No sooner had health authorities in Melbourne confirmed Australia’s first case of the deadly coronavirus in Victoria than three more were identified in NSW.
The virus has so far killed at least 41 people in China and sickened more than a thousand, according to official figures.
All three NSW cases are being treated in hospitals across Sydney, with the victims being between 30 and 50.
All were recent visitors to China, with the first of the latest cases arriving back in Australia on January 6 and the most recent two weeks later.
Victoria’s Acting Chief Health Officer Angie Bone said the Melbourne man, a Chinese national aged in his 50s, went to a GP on Thursday and then to the Monash Medical Centre in the Melbourne suburb of at Clayton where he was put into isolation.
NSW Health Minister Brad Hazzard says four other cases are currently under investigation, with some of those undergoing test just children.
The Melbourne man was diagnosed with pneumonia and is in a stable condition, being treated in a negative pressure isolation room.
“There is no reason for alarm in the general community,” insisted Victoria’s state health minister Jenny Mikakos.
“He exhibited no symptoms on the flight, and when he did experience some symptoms of illness they contacted the GP on Thursday, they called ahead and he was double-masked when he presented to the GP clinic.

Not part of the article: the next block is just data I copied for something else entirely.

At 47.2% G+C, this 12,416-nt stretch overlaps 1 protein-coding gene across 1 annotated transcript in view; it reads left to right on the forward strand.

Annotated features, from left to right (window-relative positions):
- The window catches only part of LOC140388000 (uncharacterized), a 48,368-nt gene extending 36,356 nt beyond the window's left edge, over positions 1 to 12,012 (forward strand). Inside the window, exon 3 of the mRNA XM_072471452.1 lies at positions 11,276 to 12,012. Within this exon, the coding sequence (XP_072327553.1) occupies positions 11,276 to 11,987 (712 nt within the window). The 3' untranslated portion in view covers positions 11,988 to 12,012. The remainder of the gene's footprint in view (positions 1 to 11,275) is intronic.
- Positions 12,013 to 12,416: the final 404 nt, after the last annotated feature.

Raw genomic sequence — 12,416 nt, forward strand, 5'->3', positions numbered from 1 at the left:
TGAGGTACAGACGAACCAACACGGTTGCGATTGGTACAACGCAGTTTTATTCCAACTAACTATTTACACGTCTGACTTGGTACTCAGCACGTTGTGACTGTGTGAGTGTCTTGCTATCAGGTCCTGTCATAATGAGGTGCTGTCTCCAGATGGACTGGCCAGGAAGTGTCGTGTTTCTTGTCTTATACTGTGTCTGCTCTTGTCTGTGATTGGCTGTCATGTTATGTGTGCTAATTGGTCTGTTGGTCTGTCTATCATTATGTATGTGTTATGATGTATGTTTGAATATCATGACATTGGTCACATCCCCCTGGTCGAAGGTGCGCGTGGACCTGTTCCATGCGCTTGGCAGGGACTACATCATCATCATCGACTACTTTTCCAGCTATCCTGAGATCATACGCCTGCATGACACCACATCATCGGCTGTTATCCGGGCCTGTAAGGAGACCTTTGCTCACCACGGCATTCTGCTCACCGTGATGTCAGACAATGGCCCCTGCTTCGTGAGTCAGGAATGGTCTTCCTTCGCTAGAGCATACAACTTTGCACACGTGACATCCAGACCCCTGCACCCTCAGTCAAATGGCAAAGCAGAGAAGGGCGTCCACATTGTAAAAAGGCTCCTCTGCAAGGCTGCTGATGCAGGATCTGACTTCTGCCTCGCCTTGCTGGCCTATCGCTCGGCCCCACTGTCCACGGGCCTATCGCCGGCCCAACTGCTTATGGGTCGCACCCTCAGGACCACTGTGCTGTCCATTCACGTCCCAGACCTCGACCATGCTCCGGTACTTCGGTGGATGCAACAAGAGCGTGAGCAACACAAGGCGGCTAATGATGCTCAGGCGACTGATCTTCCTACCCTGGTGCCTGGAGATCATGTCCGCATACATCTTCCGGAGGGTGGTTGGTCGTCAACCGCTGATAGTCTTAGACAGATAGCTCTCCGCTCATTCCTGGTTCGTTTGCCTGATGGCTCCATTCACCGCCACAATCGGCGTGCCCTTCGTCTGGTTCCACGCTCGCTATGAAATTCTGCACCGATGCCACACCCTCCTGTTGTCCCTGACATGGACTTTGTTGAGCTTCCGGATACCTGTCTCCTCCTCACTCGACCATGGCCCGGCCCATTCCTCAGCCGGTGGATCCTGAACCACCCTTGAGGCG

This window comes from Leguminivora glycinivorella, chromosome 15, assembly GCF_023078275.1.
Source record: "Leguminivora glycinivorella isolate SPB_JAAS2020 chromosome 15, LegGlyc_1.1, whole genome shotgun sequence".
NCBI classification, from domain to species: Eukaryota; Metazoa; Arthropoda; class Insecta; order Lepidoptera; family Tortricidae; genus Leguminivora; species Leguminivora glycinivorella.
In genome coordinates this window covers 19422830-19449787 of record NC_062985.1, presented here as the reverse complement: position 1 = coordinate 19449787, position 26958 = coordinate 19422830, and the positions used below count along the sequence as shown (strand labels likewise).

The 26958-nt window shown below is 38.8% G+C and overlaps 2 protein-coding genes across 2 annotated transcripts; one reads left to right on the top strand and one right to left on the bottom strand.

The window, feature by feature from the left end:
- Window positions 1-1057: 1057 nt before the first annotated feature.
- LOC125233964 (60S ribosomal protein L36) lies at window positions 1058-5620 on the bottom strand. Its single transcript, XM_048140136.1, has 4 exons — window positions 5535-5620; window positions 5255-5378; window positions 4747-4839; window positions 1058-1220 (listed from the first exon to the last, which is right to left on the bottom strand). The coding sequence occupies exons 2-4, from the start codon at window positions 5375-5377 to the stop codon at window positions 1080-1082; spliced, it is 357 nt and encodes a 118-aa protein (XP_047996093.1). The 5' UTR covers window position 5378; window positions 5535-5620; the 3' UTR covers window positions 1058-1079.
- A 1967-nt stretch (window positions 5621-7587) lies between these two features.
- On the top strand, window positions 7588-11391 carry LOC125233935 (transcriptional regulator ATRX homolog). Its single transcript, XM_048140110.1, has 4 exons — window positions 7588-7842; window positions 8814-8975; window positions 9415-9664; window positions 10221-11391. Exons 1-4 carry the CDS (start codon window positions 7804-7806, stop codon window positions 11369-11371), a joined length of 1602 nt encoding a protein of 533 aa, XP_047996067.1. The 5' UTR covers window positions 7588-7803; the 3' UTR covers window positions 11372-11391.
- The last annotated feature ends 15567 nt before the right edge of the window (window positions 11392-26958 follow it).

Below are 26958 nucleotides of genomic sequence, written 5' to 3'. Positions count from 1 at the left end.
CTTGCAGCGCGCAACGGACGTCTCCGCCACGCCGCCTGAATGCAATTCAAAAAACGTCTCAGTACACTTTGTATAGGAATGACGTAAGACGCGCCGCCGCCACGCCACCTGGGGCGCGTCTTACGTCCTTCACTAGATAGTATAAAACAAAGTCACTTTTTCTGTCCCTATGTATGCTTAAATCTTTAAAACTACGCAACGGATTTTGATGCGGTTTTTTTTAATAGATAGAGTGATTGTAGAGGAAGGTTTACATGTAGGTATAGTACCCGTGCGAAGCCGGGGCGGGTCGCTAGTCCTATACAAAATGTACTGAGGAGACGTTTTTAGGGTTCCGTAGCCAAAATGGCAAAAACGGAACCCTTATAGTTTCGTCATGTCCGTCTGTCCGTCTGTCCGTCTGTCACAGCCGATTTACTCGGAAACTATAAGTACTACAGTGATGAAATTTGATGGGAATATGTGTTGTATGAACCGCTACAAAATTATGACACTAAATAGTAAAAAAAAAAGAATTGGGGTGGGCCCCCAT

“He was not confirmed to have coronavirus by the GP. The family contacted the Monash Medical Centre on Friday, they called ahead of time and again he was masked before he turned up at [emergency] and [was] immediately put into isolation.”
China’s National Health Commission said in a statement on Saturday that 41 people have now died from the new coronavirus that has infected more than 1000 people globally.
As health authorities around the world scramble to prevent a global pandemic, the total number of confirmed cases in China now stands at 1287.
Dr Bone said the Chinese man arrived in Melbourne at 9am on January 19 on China Southern Airlines flight CZ321 from Guangzhou on the morning of Sunday January 19. Ms Mikakos said border screening would not have detected the virus, adding that all passengers on thr flight would be contacted as a precaution.
The man had been staying with family and had not been out and about, so the risk to the broader community had been minimised, she added.
Five people have been tested by New South Wales Health, but none of those cases has been confirmed.
— China Xinhua News (@XHNews) January 25, 2020
Meanwhile, Australia’s Chief medical Officer Brendan Murphy said it was important for people arriving from Wuhan, and those in close contact with them, to monitor for symptoms including fever, cough, sore throat,vomiting and difficulty breathing.
“We don’t know exactly how long symptoms take to show after a person has been infected but there is an incubation period and some patients will have very mild symptoms,” Professor Murphy said.
The Department of Foreign Affairs has overnight raised the level of travel advice for Wuhan and Hubei province to “do not travel” while the disease is now listed as having “pandemic potential” allowing border measures to be enhanced.